Operational Efficiency

Maximizing The Value Of An SHSU Degree

There has been a lot of publicity and discussion on the rising cost of a college education. But, just focusing on “costs” can be misleading and does not adequately represent the benefits of life-long learning. Instead, the conversation should focus on how to maximize the return on investment a college education can offer.


In October, the Federal Reserve Bank of New York updated unemployment rate data for college graduates and other groups. Young workers, aged 22 to 27 without a college degree, posted an unemployment rate of 8.2% which is more than double that of their contemporaries who graduated from college. When you factor in college graduates aged 22 to 65, the rate drops to 2.5%. The data consistently shows that employability increases with the level of education.


The story is the same for earnings—a college graduate will make significantly more over a lifetime than an individual without a degree. The Fed’s data shows the 2016 median annual earnings for a recent college graduate with a bachelor’s degree is $43,000 compared to $26,000 for someone with a high school diploma.

Obviously, increased earnings and employability are benefits associated with a college degree. But what about costs? It was not until 2011, that the total cost of a degree at Sam Houston caught up with the average cost of a new car.  While both are significant investments and remain comparable in pricing, the value of an education appreciates over time while a car’s value begins to drop as soon as it is driven off the lot.  Cars also must be replaced—the average American will purchase twelve vehicles over a lifetime. In addition to the purchase price, the expense associated with car ownership is close to $9,000 per year according to the American Automobile Association.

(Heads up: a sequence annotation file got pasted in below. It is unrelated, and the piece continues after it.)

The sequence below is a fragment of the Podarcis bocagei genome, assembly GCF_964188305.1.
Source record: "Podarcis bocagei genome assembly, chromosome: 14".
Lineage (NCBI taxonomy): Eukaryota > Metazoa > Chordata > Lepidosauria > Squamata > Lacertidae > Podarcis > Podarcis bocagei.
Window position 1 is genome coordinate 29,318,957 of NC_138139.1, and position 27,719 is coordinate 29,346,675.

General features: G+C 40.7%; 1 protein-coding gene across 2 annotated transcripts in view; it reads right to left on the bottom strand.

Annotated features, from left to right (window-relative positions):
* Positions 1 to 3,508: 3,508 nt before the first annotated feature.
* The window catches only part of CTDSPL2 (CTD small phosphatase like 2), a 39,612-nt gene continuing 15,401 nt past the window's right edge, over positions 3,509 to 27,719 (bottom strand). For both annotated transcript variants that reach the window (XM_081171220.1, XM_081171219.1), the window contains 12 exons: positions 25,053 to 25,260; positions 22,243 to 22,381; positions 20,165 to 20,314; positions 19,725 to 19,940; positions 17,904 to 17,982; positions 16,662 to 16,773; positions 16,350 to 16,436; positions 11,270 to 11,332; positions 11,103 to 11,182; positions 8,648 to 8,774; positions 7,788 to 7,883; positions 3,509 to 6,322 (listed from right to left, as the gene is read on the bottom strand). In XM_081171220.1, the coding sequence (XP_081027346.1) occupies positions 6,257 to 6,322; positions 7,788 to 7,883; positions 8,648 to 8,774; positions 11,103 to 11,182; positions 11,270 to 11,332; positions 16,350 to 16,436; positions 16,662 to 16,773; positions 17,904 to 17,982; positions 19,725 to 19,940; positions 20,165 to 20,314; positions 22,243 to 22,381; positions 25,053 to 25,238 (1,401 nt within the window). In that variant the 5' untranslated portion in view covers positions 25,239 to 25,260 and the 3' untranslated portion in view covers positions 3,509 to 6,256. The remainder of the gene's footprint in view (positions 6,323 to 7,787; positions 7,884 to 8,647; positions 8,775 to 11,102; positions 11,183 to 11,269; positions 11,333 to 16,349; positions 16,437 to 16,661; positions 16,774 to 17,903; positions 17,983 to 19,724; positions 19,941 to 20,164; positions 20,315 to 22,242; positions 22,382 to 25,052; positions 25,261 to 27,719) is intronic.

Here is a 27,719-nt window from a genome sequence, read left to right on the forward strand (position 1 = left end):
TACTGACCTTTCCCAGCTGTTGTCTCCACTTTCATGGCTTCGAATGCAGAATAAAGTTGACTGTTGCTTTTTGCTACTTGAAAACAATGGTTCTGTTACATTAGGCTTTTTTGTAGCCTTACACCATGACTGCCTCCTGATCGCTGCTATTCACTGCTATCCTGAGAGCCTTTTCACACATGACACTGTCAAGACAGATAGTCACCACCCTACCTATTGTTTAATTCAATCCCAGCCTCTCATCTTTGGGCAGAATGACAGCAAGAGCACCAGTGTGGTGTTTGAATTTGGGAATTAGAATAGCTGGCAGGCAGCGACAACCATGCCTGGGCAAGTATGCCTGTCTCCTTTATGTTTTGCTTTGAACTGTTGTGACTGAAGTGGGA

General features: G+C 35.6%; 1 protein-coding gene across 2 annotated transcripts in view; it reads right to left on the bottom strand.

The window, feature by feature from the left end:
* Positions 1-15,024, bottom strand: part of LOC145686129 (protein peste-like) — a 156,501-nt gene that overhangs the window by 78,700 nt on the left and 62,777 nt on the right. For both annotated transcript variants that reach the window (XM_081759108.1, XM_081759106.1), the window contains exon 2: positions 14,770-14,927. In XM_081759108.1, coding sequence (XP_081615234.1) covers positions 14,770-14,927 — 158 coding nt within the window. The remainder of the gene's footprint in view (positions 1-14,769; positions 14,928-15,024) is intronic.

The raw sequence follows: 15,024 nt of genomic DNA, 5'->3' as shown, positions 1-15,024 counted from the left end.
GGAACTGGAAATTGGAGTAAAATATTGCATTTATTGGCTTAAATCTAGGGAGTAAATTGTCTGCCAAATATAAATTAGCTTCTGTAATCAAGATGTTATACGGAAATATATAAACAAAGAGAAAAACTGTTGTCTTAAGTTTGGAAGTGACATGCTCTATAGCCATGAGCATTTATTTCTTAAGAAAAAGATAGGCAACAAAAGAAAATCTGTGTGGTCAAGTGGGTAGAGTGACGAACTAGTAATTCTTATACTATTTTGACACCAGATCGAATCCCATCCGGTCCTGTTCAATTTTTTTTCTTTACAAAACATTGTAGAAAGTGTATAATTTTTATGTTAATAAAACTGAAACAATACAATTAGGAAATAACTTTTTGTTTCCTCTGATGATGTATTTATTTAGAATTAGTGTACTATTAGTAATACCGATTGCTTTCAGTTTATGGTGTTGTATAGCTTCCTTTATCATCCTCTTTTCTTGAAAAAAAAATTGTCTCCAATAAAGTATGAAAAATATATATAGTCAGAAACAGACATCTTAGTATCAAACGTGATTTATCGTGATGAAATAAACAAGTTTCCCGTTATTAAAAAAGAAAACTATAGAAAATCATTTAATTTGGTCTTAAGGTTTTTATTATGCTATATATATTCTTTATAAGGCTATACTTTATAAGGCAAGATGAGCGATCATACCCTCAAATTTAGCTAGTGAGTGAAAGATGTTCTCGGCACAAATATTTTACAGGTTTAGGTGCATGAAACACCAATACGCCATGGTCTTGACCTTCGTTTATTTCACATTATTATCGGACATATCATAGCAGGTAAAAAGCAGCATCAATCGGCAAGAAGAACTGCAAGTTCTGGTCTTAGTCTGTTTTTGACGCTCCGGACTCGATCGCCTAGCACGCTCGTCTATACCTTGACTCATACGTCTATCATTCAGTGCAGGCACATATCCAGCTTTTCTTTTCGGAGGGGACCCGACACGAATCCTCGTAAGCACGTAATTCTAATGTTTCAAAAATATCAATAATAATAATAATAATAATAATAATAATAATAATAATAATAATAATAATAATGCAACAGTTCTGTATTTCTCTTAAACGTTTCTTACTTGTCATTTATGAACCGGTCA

While this puts college tuition in perspective, costs and debt are important issues and, if not managed properly, will impact the return of a college education. One of our values at SHSU is operational efficiency. We are working very hard to find new and innovative ways in which to offset some of the imbalances created by a decline in state funding, larger unfunded mandates and rising costs of goods and services. SHSU is 37 out of 38 public universities in state funding for students and for capital improvements.


Our goal is to achieve a higher return on expenditures through a combination of expense reduction and efficiency enhancements. Today, the number of employees per 100 students at Sam Houston is 11.7 compared to 15.6 for the state. To build long-term value in the future, we must continue to maximize the resources used to educate and service our students.

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